Former Lynrocten Federal Credit Union Manager Sentenced for Embezzlement, Bank Fraud, Aggravated ID Theft
Linda Sue Newcomb to Serve 120 Months in Federal Prison
LYNCHBURG, VIRGINIA – A Madison Heights woman, the former manager of the Lynrocten Federal Credit Union in Lynchburg who pled guilty in February to embezzlement, bank fraud and identify theft charges, was sentenced today in the United States District Court for the Western District of Virginia in Lynchburg.
Linda Sue Newcomb, 64, of Madison Heights, previously pled guilty to one count of embezzlement from a Federal Credit Union, two counts of bank fraud and one count of aggravated identity theft. Today in District Court, Newcomb was sentenced to 120 months in federal prison. Newcomb was also ordered to pay $11,733,683 in restitution, $500,000 of which is due immediately. Teresa Humphries, the former head bank teller at Lynrocten, previously pled guilty to related charges.
“To cover expenses incurred by herself and her family members and to support an extravagant lifestyle, over the course of 14 years Ms. Newcomb stole from her employer, caused untold financial hardship to members of the credit union and betrayed the trust of others who relied upon her,” said Acting United States Attorney Anthony Giorno. “In doing so, she forfeited her integrity and her reputation. The sentence imposed today will provide some measure of compensation to the victims and will send a message that fraudulent conduct will be investigated and punished.”
According to evidence presented at previous hearings by Acting United States Attorney Anthony P. Giorno and Assistant United States Attorney Daniel Bubar, from as early as 2000, Newcomb and Humphries, who were the only two full-time employees of Lynrocten, carried out a scheme to defraud, embezzle and steal funds from the credit union’s accounts. The defendants carried out their scheme in a variety of manners.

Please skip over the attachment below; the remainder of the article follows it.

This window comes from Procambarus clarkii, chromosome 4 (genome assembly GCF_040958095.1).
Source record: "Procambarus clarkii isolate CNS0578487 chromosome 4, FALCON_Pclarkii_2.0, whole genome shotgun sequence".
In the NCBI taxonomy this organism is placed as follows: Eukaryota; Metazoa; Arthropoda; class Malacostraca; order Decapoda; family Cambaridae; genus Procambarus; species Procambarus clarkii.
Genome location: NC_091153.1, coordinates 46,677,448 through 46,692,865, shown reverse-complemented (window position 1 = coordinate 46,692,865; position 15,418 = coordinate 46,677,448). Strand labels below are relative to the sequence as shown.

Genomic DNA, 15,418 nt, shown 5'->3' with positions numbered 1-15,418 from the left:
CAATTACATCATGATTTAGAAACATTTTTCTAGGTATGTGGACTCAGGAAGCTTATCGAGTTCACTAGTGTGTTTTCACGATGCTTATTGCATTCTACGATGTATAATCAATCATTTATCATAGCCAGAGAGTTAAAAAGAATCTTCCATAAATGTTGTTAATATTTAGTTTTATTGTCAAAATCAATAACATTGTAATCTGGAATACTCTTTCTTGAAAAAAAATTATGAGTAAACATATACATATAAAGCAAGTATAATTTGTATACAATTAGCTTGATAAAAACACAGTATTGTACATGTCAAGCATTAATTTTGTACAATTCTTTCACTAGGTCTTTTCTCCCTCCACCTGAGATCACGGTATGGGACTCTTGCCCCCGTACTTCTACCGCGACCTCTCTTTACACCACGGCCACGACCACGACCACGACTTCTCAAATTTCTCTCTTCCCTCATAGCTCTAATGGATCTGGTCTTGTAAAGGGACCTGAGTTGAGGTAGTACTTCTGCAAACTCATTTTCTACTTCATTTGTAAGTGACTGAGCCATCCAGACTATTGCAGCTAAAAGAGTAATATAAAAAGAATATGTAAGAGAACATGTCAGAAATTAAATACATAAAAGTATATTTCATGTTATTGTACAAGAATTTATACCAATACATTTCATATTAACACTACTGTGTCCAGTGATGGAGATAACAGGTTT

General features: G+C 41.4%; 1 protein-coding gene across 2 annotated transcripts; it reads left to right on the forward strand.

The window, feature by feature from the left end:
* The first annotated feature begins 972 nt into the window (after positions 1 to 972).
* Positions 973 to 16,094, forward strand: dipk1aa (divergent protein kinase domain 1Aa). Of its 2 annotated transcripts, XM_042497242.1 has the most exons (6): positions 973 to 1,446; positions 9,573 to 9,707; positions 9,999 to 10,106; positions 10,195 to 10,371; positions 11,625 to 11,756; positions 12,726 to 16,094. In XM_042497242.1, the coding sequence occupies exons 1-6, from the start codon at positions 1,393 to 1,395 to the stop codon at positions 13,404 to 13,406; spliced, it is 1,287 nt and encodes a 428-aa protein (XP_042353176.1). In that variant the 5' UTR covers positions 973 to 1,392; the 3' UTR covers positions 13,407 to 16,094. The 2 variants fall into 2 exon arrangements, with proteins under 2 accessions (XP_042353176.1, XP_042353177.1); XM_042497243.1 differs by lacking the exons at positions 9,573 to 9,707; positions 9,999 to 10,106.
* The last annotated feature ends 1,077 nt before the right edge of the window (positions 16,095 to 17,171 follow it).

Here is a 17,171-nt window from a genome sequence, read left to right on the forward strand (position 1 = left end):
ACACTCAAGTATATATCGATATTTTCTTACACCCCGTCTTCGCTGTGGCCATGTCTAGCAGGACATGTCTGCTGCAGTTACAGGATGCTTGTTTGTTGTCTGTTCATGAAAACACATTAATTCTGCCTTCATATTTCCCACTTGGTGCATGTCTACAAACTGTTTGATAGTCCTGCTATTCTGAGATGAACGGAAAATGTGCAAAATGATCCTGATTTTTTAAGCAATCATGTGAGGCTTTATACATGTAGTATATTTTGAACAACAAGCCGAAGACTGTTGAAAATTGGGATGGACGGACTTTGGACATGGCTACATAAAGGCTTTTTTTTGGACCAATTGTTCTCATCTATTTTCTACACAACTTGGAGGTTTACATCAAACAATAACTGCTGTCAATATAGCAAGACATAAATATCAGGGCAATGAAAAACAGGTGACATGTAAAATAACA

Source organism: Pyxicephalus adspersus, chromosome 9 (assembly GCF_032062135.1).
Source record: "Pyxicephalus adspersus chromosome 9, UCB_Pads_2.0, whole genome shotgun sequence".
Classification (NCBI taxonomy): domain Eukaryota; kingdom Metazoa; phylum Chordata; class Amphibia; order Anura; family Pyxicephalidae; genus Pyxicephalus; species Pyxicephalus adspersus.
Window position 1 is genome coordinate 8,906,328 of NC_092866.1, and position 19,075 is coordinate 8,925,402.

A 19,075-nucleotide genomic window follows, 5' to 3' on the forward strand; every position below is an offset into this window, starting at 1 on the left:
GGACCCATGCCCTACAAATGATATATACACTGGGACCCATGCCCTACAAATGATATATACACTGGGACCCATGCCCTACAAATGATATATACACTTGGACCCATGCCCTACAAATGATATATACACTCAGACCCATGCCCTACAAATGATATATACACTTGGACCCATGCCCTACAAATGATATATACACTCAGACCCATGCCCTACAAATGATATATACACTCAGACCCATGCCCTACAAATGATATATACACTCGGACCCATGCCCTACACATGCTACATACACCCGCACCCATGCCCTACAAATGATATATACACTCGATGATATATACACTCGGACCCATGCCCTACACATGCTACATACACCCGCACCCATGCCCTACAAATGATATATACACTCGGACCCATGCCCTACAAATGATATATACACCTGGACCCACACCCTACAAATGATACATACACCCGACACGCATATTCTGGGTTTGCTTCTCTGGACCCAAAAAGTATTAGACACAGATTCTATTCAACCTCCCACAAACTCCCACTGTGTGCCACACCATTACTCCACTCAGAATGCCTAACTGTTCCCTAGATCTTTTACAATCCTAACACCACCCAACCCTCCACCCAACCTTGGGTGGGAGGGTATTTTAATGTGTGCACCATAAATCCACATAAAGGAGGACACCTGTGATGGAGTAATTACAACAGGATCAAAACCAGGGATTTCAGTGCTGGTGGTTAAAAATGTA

Newcomb and Humphries originated loans in the names of credit union members without those members’ knowledge or consent, including forging the member’s name to fictitious loan documents. In order to make the loans look legitimate, they drafted the documents and Newcomb would approve them. They would then take the false loan proceeds and divert them to their personal accounts or use the money to pay off other fictitious loans.
In addition, Newcomb and Humphries transferred funds and wrote checks on certain credit union members’ accounts without their knowledge or consent, an act known as “Check Kiting.” At least three credit union members’ accounts were subject to check kiting. The two also attempted to hide their fraud by altering or withholding credit union member statements from delivery.
In all, the two caused more $12 Million in losses from the deposits of Lynrocten Federal Credit Union.
The investigation of the case was conducted by Federal Bureau of Investigation, the United States Secret Service and the Lynchburg Police Department. Acting United States Attorney Anthony P. Giorno and Assistant United States Attorney Daniel Bubar are prosecuting the case for the United States.